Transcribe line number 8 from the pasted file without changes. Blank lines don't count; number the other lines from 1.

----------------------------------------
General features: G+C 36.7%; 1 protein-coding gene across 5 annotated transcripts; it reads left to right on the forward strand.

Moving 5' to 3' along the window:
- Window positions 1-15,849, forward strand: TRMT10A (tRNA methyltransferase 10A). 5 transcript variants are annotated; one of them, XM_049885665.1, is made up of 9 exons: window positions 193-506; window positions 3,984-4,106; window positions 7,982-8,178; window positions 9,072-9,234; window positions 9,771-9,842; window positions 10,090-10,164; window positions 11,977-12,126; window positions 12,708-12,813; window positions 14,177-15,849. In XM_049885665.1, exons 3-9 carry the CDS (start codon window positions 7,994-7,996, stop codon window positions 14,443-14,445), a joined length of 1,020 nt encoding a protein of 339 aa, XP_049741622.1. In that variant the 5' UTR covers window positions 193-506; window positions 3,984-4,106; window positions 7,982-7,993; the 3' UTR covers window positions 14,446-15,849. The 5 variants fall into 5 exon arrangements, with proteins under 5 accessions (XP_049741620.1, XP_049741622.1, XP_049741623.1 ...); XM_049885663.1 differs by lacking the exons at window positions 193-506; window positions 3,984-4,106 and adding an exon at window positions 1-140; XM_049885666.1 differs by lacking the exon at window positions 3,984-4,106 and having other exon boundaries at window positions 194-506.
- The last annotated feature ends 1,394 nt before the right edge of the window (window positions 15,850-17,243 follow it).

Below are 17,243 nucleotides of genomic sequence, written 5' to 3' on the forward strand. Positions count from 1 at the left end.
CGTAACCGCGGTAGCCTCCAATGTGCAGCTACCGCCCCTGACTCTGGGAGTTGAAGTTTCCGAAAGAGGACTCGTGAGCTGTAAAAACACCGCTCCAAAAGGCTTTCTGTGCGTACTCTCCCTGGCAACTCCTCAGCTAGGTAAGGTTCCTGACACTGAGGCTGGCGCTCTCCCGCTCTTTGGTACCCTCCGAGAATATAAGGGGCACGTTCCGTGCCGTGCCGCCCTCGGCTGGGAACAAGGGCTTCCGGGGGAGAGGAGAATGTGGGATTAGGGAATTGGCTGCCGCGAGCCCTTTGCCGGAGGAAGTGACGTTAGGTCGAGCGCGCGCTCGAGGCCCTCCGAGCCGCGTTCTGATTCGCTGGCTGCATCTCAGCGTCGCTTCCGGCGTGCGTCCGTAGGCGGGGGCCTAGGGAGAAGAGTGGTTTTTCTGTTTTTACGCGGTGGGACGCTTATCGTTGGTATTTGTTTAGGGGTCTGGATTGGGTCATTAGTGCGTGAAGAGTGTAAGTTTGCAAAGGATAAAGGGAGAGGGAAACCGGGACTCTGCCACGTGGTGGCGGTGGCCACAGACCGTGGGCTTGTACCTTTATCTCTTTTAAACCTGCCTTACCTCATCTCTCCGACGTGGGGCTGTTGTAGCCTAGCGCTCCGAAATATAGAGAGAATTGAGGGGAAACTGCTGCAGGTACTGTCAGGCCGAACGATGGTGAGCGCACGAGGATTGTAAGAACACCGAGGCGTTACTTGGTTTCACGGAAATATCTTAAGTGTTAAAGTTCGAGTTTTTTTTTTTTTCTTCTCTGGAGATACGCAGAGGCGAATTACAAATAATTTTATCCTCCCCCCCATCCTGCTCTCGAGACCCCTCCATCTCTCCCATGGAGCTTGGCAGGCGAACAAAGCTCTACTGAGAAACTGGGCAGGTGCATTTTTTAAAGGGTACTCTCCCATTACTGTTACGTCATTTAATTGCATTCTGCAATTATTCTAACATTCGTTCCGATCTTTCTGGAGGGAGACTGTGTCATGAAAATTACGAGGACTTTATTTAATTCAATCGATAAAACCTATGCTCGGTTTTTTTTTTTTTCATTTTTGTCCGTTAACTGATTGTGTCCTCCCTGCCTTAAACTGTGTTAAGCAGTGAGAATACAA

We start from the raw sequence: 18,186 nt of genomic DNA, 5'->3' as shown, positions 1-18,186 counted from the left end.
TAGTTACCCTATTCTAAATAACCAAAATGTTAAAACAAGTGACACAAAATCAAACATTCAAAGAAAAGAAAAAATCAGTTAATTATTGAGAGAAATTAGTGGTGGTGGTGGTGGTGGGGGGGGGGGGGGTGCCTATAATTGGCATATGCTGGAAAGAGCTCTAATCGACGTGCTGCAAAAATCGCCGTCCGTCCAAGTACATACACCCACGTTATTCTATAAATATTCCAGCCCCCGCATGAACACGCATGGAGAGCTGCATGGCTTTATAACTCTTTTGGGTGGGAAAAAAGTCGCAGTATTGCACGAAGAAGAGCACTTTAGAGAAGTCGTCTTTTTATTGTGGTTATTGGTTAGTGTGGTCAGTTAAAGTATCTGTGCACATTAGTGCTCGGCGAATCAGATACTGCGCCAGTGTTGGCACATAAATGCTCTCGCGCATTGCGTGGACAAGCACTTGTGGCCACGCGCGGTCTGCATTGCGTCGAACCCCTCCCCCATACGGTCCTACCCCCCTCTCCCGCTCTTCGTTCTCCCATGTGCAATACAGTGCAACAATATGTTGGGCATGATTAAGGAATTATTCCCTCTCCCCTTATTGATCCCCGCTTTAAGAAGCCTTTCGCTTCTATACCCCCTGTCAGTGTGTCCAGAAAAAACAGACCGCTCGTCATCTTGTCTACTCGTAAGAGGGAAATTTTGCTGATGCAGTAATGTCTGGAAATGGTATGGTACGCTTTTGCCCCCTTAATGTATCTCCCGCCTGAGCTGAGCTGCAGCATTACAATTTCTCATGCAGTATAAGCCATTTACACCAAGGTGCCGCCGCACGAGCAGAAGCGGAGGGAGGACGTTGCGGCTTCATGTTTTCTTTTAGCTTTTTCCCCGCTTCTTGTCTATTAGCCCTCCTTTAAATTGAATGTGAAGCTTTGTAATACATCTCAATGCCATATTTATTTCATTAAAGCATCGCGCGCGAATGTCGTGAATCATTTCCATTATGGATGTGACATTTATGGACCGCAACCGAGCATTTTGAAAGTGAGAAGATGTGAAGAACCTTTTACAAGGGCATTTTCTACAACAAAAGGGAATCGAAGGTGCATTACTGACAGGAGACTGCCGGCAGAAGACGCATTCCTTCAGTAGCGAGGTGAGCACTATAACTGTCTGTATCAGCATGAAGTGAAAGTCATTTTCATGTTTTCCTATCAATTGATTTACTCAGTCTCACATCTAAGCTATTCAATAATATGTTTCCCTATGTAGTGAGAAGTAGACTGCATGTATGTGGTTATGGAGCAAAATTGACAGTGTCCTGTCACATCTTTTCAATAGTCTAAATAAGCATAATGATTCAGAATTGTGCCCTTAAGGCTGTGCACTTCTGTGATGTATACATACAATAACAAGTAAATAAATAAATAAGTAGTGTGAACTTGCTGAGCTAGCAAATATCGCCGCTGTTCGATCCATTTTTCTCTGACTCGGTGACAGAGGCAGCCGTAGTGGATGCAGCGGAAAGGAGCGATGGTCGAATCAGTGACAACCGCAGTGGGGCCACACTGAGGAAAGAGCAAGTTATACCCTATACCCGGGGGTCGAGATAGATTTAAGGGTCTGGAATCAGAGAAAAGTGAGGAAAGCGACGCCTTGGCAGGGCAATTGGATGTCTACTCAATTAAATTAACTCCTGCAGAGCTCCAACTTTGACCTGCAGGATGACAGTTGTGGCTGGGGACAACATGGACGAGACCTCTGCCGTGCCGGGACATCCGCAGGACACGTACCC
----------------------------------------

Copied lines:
TAGTTACCCTATTCTAAATAACCAAAATGTTAAAACAAGTGACACAAAATCAAACATTCAAAGAAAAGAAAAAATCAGTTAATTATTGAGAGAAATTAGTGGTGGTGGTGGTGGTGGGGGGGGGGGGGGTGCCTATAATTGGCATATGCTGGAAAGAGCTCTAATCGACGTGCTGCAAAAATCGCCGTCCGTCCAAGTACATACACCCACGTTATTCTATAAATATTCCAGCCCCCGCATGAACACGCATGGAGAGCTGCATGGCTTTATAACTCTTTTGGGTGGGAAAAAAGTCGCAGTATTGCACGAAGAAGAGCACTTTAGAGAAGTCGTCTTTTTATTGTGGTTATTGGTTAGTGTGGTCAGTTAAAGTATCTGTGCACATTAGTGCTCGGCGAATCAGATACTGCGCCAGTGTTGGCACATAAATGCTCTCGCGCATTGCGTGGACAAGCACTTGTGGCCACGCGCGGTCTGCATTGCGTCGAACCCCTCCCCCATACGGTCCTACCCCCCTCTCCCGCTCTTCGTTCTCCCATGTGCAATACAGTGCAACAATATGTTGGGCATGATTAAGGAATTATTCCCTCTCCCCTTATTGATCCCCGCTTTAAGAAGCCTTTCGCTTCTATACCCCCTGTCAGTGTGTCCAGAAAAAACAGACCGCTCGTCATCTTGTCTACTCGTAAGAGGGAAATTTTGCTGATGCAGTAATGTCTGGAAATGGTATGGTACGCTTTTGCCCCCTTAATGTATCTCCCGCCTGAGCTGAGCTGCAGCATTACAATTTCTCATGCAGTATAAGCCATTTACACCAAGGTGCCGCCGCACGAGCAGAAGCGGAGGGAGGACGTTGCGGCTTCATGTTTTCTTTTAGCTTTTTCCCCGCTTCTTGTCTATTAGCCCTCCTTTAAATTGAATGTGAAGCTTTGTAATACATCTCAATGCCATATTTATTTCATTAAAGCATCGCGCGCGAATGTCGTGAATCATTTCCATTATGGATGTGACATTTATGGACCGCAACCGAGCATTTTGAAAGTGAGAAGATGTGAAGAACCTTTTACAAGGGCATTTTCTACAACAAAAGGGAATCGAAGGTGCATTACTGACAGGAGACTGCCGGCAGAAGACGCATTCCTTCAGTAGCGAGGTGAGCACTATAACTGTCTGTATCAGCATGAAGTGAAAGTCATTTTCATGTTTTCCTATCAATTGATTTACTCAGTCTCACATCTAAGCTATTCAATAATATGTTTCCCTATGTAGTGAGAAGTAGACTGCATGTATGTGGTTATGGAGCAAAATTGACAGTGTCCTGTCACATCTTTTCAATAGTCTAAATAAGCATAATGATTCAGAATTGTGCCCTTAAGGCTGTGCACTTCTGTGATGTATACATACAATAACAAGTAAATAAATAAATAAGTAGTGTGAACTTGCTGAGCTAGCAAATATCGCCGCTGTTCGATCCATTTTTCTCTGACTCGGTGACAGAGGCAGCCGTAGTGGATGCAGCGGAAAGGAGCGATGGTCGAATCAGTGACAACCGCAGTGGGGCCACACTGAGGAAAGAGCAAGTTATACCCTATACCCGGGGGTCGAGATAGATTTAAGGGTCTGGAATCAGAGAAAAGTGAGGAAAGCGACGCCTTGGCAGGGCAATTGGATGTCTACTCAATTAAATTAACTCCTGCAGAGCTCCAACTTTGACCTGCAGGATGACAGTTGTGGCTGGGGACAACATGGACGAGACCTCTGCCGTGCCGGGACATCCGCAGGACACGTACCC